Life insurance is an important part of estate planning. What is life insurance? In general, life insurance is a contract agreement between you and an insurance company. In exchange for monthly payments, the company provides a lump sum payment to the beneficiaries upon the death of the insurer. There are two main types of life insurance, term life insurance and whole life insurance. Insurance is usually chosen based on the owners goals, needs and preferences.
Term life insurance provides protection for a period of time, such as 10, 20 or 30 years and is usually less costly than whole life insurance. This life insurance is most likely used to cover loss of the job in the case of the death of a loved one, ensuring that goals such as paying off the house mortgage, college expenses and other financial goals are met.
Whole life insurance is permanent life insurance designed to provide insurance throughout the owner’s lifetime and because of this it is usually more expensive. This type of insurance has a cash value and can be used to compile tax-deferred savings.
When deciding who should own the life insurance policy it is important to understand the rights of the owner. It is also important when purchasing a life insurance policy to accept advice from a trusted professional. Both spouses should have policies to ensure the financial security of the family in the event of death. The owner of the policy can change beneficiaries, the address, the policy death benefit, and the payment. The owner can also cancel or surrender the policy and withdraw cash accumulation value from whole life polices.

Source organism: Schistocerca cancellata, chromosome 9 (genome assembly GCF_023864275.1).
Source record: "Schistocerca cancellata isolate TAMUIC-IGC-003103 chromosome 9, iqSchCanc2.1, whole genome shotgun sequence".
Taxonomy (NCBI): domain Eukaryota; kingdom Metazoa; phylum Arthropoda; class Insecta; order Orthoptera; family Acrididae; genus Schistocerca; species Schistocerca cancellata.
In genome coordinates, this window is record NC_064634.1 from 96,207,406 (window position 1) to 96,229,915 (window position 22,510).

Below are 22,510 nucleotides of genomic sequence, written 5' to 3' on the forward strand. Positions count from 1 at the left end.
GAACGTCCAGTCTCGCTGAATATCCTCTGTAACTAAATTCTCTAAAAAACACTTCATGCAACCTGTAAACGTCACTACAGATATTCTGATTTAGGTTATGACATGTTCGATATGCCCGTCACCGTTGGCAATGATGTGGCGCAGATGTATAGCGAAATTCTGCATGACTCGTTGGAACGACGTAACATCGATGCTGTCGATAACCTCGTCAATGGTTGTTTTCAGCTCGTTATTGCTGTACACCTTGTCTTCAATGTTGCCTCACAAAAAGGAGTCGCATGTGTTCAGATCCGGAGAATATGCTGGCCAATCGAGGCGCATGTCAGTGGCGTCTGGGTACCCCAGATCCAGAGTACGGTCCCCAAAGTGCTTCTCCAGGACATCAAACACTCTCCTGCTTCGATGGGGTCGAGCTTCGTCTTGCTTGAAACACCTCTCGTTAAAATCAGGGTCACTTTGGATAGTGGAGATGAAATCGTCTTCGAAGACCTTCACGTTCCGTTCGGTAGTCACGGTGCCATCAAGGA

When naming the beneficiaries of your life insurance policy it is important to not take this lightly and make sure you understand all the implications. For instance, if you name a minor child as your beneficiary, the insurance company will not pay the proceeds to the child unless you have created a trust or made legal arrangements with someone to manage the money. If not the court will appoint a guardian to handle the insurance money until the child is of age which is usually 18 or 21 depending on the state you live in. This process is costly, so it is a good idea to think these things through before naming a beneficiary. It is also important to remember that you can change your beneficiary at any time. Please contact Andrews & Arbenz if you have questions about how your life insurance policy effects your estate planning goals or information about setting up a living trust to provide the protection you need for your estate.